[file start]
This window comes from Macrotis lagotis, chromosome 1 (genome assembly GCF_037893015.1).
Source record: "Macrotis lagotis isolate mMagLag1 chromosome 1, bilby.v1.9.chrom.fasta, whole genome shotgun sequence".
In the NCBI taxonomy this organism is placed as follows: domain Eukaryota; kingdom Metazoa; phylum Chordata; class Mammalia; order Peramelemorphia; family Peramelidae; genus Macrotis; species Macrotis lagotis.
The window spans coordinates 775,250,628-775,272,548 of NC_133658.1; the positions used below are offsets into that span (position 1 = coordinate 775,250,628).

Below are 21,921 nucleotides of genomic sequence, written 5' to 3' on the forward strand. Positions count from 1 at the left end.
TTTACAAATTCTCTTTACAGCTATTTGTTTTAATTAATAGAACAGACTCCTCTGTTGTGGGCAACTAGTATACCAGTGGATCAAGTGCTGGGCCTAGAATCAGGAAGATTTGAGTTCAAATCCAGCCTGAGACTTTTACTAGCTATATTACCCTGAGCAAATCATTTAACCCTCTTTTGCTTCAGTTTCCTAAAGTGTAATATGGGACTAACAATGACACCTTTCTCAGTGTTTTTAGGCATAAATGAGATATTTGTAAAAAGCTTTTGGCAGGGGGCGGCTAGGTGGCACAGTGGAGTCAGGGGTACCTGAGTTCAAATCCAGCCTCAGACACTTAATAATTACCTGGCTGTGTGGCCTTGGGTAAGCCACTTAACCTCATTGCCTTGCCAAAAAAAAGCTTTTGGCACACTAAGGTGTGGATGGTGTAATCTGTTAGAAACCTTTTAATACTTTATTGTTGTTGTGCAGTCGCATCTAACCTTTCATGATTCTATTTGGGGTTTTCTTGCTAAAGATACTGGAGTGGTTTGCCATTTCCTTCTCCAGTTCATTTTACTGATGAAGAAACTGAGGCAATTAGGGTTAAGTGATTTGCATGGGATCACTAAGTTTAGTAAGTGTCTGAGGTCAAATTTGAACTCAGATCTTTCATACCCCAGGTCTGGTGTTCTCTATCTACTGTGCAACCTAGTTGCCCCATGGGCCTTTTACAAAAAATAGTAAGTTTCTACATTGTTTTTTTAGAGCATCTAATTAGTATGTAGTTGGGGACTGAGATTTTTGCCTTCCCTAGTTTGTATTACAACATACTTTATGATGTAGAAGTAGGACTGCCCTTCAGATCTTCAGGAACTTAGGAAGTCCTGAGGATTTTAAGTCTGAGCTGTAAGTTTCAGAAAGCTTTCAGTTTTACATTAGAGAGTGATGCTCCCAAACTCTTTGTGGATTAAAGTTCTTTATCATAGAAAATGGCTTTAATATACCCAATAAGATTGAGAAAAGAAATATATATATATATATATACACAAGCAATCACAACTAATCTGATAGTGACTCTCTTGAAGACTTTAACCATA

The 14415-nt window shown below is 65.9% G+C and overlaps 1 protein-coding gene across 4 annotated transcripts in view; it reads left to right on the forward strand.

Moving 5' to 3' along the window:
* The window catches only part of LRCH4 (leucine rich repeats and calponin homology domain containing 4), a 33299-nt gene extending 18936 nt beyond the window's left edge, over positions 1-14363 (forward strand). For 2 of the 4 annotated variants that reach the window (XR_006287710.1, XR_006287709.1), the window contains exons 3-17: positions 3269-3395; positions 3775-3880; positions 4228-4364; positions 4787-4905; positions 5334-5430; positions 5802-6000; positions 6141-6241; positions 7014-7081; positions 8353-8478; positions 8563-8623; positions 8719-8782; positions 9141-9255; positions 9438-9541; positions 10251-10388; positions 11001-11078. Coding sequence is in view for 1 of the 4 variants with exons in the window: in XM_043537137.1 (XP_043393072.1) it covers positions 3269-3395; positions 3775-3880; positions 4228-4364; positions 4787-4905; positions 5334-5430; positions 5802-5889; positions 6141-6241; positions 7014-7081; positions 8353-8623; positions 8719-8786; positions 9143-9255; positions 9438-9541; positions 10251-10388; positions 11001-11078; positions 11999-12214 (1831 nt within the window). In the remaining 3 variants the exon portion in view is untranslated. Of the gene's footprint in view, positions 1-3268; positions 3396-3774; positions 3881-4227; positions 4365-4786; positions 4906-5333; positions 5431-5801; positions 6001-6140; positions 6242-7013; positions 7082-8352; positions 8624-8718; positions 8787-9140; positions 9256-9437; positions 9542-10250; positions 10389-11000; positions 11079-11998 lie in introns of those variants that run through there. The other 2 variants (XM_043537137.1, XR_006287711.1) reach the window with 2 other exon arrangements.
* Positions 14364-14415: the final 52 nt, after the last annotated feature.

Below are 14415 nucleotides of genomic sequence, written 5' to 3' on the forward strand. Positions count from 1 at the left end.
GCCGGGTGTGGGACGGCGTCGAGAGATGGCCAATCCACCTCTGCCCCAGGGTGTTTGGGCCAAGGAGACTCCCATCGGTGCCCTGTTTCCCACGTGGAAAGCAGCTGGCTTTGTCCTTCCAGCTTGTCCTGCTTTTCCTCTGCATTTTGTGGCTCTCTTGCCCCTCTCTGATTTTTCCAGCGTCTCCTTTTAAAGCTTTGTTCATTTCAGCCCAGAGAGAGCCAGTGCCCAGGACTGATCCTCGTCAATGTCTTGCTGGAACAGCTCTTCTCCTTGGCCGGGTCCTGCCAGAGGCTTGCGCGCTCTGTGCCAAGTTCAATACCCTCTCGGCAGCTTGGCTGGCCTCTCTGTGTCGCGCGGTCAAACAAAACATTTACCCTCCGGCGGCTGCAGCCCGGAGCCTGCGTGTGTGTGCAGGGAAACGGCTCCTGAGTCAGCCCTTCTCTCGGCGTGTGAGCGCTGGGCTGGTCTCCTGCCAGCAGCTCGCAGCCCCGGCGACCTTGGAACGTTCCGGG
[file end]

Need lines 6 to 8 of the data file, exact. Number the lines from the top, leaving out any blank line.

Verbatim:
TTTACAAATTCTCTTTACAGCTATTTGTTTTAATTAATAGAACAGACTCCTCTGTTGTGGGCAACTAGTATACCAGTGGATCAAGTGCTGGGCCTAGAATCAGGAAGATTTGAGTTCAAATCCAGCCTGAGACTTTTACTAGCTATATTACCCTGAGCAAATCATTTAACCCTCTTTTGCTTCAGTTTCCTAAAGTGTAATATGGGACTAACAATGACACCTTTCTCAGTGTTTTTAGGCATAAATGAGATATTTGTAAAAAGCTTTTGGCAGGGGGCGGCTAGGTGGCACAGTGGAGTCAGGGGTACCTGAGTTCAAATCCAGCCTCAGACACTTAATAATTACCTGGCTGTGTGGCCTTGGGTAAGCCACTTAACCTCATTGCCTTGCCAAAAAAAAGCTTTTGGCACACTAAGGTGTGGATGGTGTAATCTGTTAGAAACCTTTTAATACTTTATTGTTGTTGTGCAGTCGCATCTAACCTTTCATGATTCTATTTGGGGTTTTCTTGCTAAAGATACTGGAGTGGTTTGCCATTTCCTTCTCCAGTTCATTTTACTGATGAAGAAACTGAGGCAATTAGGGTTAAGTGATTTGCATGGGATCACTAAGTTTAGTAAGTGTCTGAGGTCAAATTTGAACTCAGATCTTTCATACCCCAGGTCTGGTGTTCTCTATCTACTGTGCAACCTAGTTGCCCCATGGGCCTTTTACAAAAAATAGTAAGTTTCTACATTGTTTTTTTAGAGCATCTAATTAGTATGTAGTTGGGGACTGAGATTTTTGCCTTCCCTAGTTTGTATTACAACATACTTTATGATGTAGAAGTAGGACTGCCCTTCAGATCTTCAGGAACTTAGGAAGTCCTGAGGATTTTAAGTCTGAGCTGTAAGTTTCAGAAAGCTTTCAGTTTTACATTAGAGAGTGATGCTCCCAAACTCTTTGTGGATTAAAGTTCTTTATCATAGAAAATGGCTTTAATATACCCAATAAGATTGAGAAAAGAAATATATATATATATATATACACAAGCAATCACAACTAATCTGATAGTGACTCTCTTGAAGACTTTAACCATA

The 14415-nt window shown below is 65.9% G+C and overlaps 1 protein-coding gene across 4 annotated transcripts in view; it reads left to right on the forward strand.

Moving 5' to 3' along the window: